The Habs, as a team, have only one thing left to do in order to achieve their potential – they need to learn how to win when they’re expected to. The answer, in a word, is work. The beginning of this season didn’t help the process. They were winning games on talent alone, showing up for 15 minutes in third and scoring three quick goals to steal a win.

This little slump is exactly the reality check needed to help right the ship. The Habs need to lose a few games to realize they aren’t a reincarnation of the team from ’76 and that they don’t have a divine right to the cup in their 100th season, despite what I might hope and they might think. Once they’ve found their new identity that momentum will start to build again, and this time it might just carry them all the way to the Promised Land.

Anonymous said...

ok take it easy everyone lets not jump off the team bandwagon just yet... I truly believe this adversity will help the team in the long run. Fact is last year we were able to suprise people with our speed game and won a lot of games that way. Then teams around the league saw how to play us from the bruins and flyers in last years playoffs and are using this to limit or take away our speed game. The team needs to learn how to adjust to this. We are a good team just young so it will take time but we will come out of the fire battle tested and playoff ready...
Although I am worried about Kovy... We need the kovy from last year. He's gotta get more pp time! otherwise he might turn into a malcontent - why not use him as the point shot? markov can feed him and Tangs can take kovy's pace on the side boards. worth a shot no? Carbo needs to get kovy more pp time otherwise he'll lose him.

Arpon Basu said...

Kovalev's PP ice time last night: 0:41.
Robert Lang's? 3:14.

I know a lot of people think Kovalev dogged it last night, but that stat is probably a big reason why. The guy is a bit of prima donna, and he needs to be treated as such. Carbonneau knows this, so there's no point keeping him off the top PP unit.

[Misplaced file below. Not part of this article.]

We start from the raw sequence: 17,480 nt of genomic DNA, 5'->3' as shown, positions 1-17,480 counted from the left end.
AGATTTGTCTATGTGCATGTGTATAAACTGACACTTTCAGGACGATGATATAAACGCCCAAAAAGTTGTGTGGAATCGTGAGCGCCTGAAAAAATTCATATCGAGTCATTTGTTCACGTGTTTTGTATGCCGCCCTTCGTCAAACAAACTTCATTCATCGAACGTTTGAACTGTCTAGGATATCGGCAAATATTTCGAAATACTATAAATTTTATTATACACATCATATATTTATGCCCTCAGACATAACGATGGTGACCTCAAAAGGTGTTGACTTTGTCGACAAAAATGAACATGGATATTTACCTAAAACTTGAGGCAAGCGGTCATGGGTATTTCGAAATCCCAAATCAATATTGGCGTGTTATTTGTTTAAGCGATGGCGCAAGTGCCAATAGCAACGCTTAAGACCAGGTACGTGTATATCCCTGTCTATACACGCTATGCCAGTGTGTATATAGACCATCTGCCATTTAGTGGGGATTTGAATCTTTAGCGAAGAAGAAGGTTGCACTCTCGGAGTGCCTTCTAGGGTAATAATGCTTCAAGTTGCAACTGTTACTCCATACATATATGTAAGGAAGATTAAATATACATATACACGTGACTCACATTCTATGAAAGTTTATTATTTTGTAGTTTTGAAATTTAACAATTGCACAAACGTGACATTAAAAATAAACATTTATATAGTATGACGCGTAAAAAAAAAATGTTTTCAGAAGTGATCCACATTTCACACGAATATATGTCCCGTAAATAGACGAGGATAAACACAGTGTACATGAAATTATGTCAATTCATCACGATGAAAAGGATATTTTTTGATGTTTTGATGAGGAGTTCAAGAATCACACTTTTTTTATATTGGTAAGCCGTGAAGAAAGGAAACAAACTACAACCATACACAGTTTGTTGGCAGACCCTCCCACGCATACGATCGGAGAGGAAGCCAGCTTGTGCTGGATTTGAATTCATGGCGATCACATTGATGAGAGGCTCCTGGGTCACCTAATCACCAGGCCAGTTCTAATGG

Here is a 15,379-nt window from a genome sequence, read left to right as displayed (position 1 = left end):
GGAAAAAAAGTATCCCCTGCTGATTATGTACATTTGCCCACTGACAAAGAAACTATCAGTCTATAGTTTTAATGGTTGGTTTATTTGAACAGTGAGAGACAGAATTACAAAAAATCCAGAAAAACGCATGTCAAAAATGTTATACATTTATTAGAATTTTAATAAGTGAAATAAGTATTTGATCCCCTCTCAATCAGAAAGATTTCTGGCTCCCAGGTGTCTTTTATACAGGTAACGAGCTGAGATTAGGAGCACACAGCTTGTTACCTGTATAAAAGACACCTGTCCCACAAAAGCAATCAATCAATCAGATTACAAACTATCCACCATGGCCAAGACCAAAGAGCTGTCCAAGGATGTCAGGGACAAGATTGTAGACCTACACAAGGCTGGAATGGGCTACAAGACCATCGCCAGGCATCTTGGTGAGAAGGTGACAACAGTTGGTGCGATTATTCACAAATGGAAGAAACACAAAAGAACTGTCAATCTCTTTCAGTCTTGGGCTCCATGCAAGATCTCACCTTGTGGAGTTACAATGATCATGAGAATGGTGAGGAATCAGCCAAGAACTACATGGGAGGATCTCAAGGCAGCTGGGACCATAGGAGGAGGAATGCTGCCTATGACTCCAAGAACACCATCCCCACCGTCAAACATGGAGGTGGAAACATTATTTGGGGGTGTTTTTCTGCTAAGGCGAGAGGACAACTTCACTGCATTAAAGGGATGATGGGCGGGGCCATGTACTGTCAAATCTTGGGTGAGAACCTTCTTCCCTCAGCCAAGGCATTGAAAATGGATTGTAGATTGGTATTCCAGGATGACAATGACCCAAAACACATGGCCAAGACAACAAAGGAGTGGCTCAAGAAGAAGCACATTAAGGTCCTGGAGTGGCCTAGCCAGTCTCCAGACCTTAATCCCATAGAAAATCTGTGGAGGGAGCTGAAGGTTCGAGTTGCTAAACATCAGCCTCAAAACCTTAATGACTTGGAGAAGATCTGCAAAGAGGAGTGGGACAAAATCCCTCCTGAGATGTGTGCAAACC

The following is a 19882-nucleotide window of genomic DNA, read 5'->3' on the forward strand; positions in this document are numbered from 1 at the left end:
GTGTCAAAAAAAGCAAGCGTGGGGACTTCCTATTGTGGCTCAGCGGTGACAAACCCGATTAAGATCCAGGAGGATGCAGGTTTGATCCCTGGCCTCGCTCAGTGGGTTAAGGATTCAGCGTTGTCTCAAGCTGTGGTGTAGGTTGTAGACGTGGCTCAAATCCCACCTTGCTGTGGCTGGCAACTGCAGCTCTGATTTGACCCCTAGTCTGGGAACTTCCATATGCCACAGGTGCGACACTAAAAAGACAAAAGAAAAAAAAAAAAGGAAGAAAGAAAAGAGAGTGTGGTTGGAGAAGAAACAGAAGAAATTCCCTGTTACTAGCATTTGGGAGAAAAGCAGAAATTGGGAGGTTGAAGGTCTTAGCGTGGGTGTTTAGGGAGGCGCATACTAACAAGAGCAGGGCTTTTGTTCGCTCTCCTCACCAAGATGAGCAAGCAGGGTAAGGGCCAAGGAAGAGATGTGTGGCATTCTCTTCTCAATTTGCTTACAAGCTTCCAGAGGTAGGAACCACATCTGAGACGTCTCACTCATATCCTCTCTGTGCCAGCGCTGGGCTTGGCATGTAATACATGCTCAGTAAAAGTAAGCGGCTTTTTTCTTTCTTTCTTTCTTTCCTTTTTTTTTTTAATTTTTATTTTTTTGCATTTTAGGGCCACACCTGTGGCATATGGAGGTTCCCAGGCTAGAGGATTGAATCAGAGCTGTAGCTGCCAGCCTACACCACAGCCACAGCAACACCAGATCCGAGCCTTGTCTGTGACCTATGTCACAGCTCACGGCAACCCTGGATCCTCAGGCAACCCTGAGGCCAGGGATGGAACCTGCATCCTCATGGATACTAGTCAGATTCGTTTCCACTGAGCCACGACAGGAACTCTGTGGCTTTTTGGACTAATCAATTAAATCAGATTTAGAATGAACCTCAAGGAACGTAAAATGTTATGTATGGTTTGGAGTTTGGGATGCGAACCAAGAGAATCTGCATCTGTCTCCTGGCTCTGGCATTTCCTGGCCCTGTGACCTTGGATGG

That's a good idea about using Kovalev on the point and dropping Tanguay to forward, but Carbo loves having that right handed shot to play to the left of the net, and if anything, he's a stubborn man. That's why Smolinski saw so much time there last season, especially 5-on-3. But what good is it having Lang there when he misses a wide open net on a perfect set up in that spot last night?

Anonymous said...

urg. smokes on the pp - god I hated that. Ok fine he can have lang there but him on with Saku, Kovy, tangs, and markov. Kovy takes the point. Carbo is stubborn but he's not supid...(right?) he has to get kovy pp time. If that TOI on the pp trend that you pointed out contiunes I don't think Kovy will be playing here till he's 50.

Anonymous said...

thankfully, i missed most of the game last night. so tell me, how in the world does this:

Kovalev's PP ice time last night: 0:41.
Robert Lang's? 3:14.


carbo is losing points with me and quickly. i agree his leash is and should be a long one but he has to start learning how to adjust to the opp. within any given game asap or we're not going anywhere.

pierre said...

My belief is that coachs do make a difference.... I cant imagine last year's Wings to be as good as they were without Babcock, or the Bruins without Julien or this year's Leafs without Wilson... the coach's job is to make the whole better than a the sum of its parts... great coachs can do that... lesser ones cant.

In the series last season we were all over the Bergeronless Bruins in the first game but under Julien's guidance they found ways to tame our adversity to become a trait themselves in the end..... had not Price been a magicien in the first period of the 7th game the Bruins might had won the whole show and create an upset.

What upset me in the Bruins series is that we kept the same playing formula despite the evidences that it wasn't working as intented.... the Flyers noticed it and knew exactly what to do when they faced us and they got away with it fairly easy.

As Carbo learned anything from it as a coach ? as he prepared and conditioned our team to play a better game and to be more foul proof against certain type of adversities.... from watching the first 14 games my feeling tells me that he hasn't.